What's With These "No Format" Radio Stations?

A local Springfield station went to “No Format.” As they proudly advertise, they play anything, be it country, Top 40, easy listening, oldies, etc. I guess whatever the DJ feels like playing.

And there are no personalities either. They play music, they break for commercials, and play more music.

I figured this was a unique Springfield thing until I was in Chicago last week and caught a similar station.

What’s the deal with this? Did the FCC require radio stations to have a format until recently? Or is this the inevitable result of the regulations that allow ownership of local radio stations by media conglomerates?

It’s just a new marketing gimmick. “No Format” really means “larger playlist”.

There’s been about a thread a week on these. Look for threads about Jack-FM (the most common name for these stations) to find them.

You probably can check it out in one of these threads:

The end of ‘Corporate’ radio?

What’s the deal with these “Jack-FM Classic Rock” stations?

The STUPIDEST thing about JACK-FM.

WCBS-FM (NYC) changes format - and fires all the hosts…

Abe, Doug, Bob, Dave, Ben, Ted and Jack have invaded my radio. Who are these fools?

I haven’t caught up with the threads, and I didn’t know these stations finally existed, but I’m glad they do. I’ve been contemplating the possibility for years. Some of the local radio stations’ playlists are impossibly short. So short I wonder if it’s a joke.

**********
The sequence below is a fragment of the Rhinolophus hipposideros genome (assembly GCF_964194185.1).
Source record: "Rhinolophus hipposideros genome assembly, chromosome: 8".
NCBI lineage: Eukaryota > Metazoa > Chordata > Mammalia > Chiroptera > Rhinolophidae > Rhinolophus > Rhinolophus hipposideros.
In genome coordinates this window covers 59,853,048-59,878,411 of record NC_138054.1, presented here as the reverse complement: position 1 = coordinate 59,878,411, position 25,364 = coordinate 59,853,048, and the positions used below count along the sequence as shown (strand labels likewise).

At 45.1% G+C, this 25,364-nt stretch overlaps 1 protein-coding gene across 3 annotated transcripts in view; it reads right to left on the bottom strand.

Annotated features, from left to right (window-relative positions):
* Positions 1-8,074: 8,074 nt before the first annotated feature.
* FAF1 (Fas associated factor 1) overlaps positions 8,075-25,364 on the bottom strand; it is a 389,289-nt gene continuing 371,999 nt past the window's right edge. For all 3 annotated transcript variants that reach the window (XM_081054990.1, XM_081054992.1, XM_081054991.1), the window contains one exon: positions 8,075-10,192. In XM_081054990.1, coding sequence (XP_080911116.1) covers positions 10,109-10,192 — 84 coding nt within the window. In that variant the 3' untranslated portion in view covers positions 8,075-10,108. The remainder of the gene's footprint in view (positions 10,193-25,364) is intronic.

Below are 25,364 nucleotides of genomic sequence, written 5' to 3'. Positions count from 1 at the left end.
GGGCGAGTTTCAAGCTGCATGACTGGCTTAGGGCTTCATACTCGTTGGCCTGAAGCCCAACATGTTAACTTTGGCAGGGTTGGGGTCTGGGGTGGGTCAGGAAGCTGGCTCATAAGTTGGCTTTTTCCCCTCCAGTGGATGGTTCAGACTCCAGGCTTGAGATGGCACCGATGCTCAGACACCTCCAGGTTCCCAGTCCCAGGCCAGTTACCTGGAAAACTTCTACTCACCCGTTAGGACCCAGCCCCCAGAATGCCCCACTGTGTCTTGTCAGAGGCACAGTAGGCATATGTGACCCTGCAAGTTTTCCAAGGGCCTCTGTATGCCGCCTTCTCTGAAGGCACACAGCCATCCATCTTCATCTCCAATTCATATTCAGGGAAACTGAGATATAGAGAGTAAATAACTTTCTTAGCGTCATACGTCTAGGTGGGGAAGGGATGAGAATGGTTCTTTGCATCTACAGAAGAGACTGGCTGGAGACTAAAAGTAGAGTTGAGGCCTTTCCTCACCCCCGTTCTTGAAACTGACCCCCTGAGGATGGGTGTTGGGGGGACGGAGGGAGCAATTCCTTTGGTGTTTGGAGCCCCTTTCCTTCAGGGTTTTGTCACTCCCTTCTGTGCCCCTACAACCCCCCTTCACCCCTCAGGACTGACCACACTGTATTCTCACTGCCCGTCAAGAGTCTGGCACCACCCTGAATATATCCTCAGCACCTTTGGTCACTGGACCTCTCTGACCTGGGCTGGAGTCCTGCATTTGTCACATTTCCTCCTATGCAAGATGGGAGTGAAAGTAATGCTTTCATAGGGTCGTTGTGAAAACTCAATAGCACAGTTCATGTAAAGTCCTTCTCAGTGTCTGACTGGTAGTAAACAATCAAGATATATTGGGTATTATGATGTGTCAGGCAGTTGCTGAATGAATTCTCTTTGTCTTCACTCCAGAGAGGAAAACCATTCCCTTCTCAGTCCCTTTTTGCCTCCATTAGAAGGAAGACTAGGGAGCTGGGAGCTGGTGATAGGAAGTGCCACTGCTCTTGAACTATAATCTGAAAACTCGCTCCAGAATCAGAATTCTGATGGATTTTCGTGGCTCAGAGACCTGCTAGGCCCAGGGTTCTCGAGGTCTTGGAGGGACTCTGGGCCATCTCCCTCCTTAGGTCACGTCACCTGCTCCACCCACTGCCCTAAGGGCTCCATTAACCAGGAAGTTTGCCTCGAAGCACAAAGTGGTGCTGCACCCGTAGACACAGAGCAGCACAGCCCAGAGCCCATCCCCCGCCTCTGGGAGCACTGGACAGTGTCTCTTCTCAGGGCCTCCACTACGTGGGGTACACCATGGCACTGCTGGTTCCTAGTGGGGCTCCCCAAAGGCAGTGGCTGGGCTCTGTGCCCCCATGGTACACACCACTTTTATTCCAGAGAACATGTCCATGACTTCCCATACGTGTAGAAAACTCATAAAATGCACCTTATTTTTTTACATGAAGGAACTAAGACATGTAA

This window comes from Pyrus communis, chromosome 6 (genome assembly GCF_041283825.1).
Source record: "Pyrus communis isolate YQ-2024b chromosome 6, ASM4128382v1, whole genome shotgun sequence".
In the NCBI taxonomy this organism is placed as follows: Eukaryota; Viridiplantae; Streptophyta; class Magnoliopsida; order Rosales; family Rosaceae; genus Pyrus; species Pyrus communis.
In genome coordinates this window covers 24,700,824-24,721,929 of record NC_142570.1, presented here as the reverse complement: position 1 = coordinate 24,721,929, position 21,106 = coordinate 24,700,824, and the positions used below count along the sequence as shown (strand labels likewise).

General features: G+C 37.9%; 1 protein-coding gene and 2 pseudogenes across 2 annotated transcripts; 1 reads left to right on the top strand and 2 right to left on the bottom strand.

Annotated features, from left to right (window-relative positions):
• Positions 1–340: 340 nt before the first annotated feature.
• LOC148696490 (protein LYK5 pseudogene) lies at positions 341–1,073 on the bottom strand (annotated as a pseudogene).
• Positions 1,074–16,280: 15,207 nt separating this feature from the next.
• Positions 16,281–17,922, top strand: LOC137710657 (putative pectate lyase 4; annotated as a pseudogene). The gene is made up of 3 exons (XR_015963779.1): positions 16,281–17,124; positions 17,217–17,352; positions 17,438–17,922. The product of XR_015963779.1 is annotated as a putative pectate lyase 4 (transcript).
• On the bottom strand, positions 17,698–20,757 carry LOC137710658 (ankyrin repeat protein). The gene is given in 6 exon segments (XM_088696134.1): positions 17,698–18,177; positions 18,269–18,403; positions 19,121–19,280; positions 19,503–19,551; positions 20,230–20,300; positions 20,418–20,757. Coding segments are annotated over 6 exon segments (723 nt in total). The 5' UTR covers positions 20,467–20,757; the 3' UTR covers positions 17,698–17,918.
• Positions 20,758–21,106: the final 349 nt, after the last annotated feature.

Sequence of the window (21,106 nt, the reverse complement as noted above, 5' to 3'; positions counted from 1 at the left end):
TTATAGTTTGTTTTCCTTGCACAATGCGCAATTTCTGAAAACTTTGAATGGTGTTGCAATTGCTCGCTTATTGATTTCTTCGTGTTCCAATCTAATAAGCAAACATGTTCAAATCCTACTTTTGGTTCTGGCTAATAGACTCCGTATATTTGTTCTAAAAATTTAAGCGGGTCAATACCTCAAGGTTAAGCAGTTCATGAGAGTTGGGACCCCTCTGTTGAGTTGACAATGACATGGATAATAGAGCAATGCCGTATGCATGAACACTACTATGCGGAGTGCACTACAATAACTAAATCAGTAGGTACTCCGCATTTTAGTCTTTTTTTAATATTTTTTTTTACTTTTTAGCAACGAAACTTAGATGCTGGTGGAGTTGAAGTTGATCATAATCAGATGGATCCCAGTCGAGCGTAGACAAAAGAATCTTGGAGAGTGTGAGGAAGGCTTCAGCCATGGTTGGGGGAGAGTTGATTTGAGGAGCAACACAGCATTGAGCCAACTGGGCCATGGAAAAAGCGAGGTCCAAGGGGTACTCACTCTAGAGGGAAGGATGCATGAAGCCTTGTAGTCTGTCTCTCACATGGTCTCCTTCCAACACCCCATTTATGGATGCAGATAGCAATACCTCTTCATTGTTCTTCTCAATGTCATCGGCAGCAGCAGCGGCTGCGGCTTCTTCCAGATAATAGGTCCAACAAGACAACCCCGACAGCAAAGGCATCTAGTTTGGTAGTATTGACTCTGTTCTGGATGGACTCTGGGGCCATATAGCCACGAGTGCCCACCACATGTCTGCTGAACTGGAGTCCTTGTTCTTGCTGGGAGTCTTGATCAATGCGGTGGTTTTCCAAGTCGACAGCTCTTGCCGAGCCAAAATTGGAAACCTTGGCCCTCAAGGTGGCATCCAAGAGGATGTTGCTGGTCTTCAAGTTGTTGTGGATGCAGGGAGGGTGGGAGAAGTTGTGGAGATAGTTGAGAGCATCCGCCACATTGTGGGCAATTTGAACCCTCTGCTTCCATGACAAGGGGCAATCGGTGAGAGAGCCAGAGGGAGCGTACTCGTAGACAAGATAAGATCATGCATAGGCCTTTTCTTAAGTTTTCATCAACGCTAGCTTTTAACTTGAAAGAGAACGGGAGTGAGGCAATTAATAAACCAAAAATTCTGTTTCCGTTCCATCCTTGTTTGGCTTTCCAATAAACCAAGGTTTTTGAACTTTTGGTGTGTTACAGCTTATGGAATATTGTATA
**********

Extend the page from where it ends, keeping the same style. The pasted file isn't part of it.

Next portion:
I’d love to have a no-format one in my city. My musical tastes run from G & S to Johnny Cash to Madonna to AC/DC. I also think I’m most definitely not alone in that.

Of course, they could still play crap] from every genre if they aren’t careful about it, I suppose.

I like the Jack-FM in the LA area, except that it replaced a pretty cool oldies station (Arrow 93.1).

They play a wide variety of music with no annoying “personalities.” Believe me, we have enough of those in LA radio to go around (Danny Bonaduce and his skank sidekick who used to bug me in Denver are the worst offenders, but we’ve got Ryan Seacrest and Rick Dees too).

These stations are also cheaper for the corporations, I believe – you don’t need to pay for hosts or local content, just stream up the music and pump the same stuff to all your stations. It’s not as if the listeners in L.A. will care to compare notes with the listeners in Chicago, or NYC, or…

To understand the “Bob” (or “Jack” or “Doug” or “Murray” or “Floyd” or whatever they call it in your market), ask yourself this: if you were given your own radio station in a large media market, what kind of music would you play? Remember, your own likes and dislikes are irrelevant! You have to pick a format that will make you money. So, what do you do?

Country? Chances are, there’s already a station in youir area that caters to country fans.